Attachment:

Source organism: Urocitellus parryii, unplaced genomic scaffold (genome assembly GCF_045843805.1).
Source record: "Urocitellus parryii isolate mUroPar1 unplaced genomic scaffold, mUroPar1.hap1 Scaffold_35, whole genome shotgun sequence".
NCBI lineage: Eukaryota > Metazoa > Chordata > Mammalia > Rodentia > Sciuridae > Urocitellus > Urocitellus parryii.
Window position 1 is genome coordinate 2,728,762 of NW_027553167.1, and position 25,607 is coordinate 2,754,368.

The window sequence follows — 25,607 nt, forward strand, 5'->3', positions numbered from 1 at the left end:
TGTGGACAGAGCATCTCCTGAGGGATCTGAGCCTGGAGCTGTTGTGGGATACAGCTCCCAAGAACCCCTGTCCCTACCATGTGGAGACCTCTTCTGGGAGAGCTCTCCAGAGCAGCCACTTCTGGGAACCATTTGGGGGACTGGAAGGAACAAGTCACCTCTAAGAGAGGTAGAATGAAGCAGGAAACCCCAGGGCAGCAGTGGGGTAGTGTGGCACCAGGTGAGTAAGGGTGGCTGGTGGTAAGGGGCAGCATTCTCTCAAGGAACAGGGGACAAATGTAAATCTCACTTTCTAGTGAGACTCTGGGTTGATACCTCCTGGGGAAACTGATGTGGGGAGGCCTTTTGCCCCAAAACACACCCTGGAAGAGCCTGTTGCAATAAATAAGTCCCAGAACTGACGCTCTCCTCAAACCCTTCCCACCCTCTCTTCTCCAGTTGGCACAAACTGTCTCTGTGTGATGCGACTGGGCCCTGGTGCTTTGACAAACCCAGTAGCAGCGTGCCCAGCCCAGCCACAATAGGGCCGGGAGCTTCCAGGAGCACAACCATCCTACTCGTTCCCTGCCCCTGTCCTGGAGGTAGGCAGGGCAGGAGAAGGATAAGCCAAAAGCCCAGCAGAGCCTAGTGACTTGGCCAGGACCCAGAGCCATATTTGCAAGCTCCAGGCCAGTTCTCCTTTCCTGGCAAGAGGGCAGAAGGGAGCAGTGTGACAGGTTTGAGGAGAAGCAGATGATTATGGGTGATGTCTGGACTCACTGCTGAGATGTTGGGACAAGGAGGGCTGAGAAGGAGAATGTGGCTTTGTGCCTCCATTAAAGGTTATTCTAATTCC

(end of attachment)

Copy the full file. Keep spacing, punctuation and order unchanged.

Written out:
Source organism: Urocitellus parryii, unplaced genomic scaffold (genome assembly GCF_045843805.1).
Source record: "Urocitellus parryii isolate mUroPar1 unplaced genomic scaffold, mUroPar1.hap1 Scaffold_35, whole genome shotgun sequence".
NCBI lineage: Eukaryota > Metazoa > Chordata > Mammalia > Rodentia > Sciuridae > Urocitellus > Urocitellus parryii.
Window position 1 is genome coordinate 2,728,762 of NW_027553167.1, and position 25,607 is coordinate 2,754,368.

The window sequence follows — 25,607 nt, forward strand, 5'->3', positions numbered from 1 at the left end:
TGTGGACAGAGCATCTCCTGAGGGATCTGAGCCTGGAGCTGTTGTGGGATACAGCTCCCAAGAACCCCTGTCCCTACCATGTGGAGACCTCTTCTGGGAGAGCTCTCCAGAGCAGCCACTTCTGGGAACCATTTGGGGGACTGGAAGGAACAAGTCACCTCTAAGAGAGGTAGAATGAAGCAGGAAACCCCAGGGCAGCAGTGGGGTAGTGTGGCACCAGGTGAGTAAGGGTGGCTGGTGGTAAGGGGCAGCATTCTCTCAAGGAACAGGGGACAAATGTAAATCTCACTTTCTAGTGAGACTCTGGGTTGATACCTCCTGGGGAAACTGATGTGGGGAGGCCTTTTGCCCCAAAACACACCCTGGAAGAGCCTGTTGCAATAAATAAGTCCCAGAACTGACGCTCTCCTCAAACCCTTCCCACCCTCTCTTCTCCAGTTGGCACAAACTGTCTCTGTGTGATGCGACTGGGCCCTGGTGCTTTGACAAACCCAGTAGCAGCGTGCCCAGCCCAGCCACAATAGGGCCGGGAGCTTCCAGGAGCACAACCATCCTACTCGTTCCCTGCCCCTGTCCTGGAGGTAGGCAGGGCAGGAGAAGGATAAGCCAAAAGCCCAGCAGAGCCTAGTGACTTGGCCAGGACCCAGAGCCATATTTGCAAGCTCCAGGCCAGTTCTCCTTTCCTGGCAAGAGGGCAGAAGGGAGCAGTGTGACAGGTTTGAGGAGAAGCAGATGATTATGGGTGATGTCTGGACTCACTGCTGAGATGTTGGGACAAGGAGGGCTGAGAAGGAGAATGTGGCTTTGTGCCTCCATTAAAGGTTATTCTAATTCC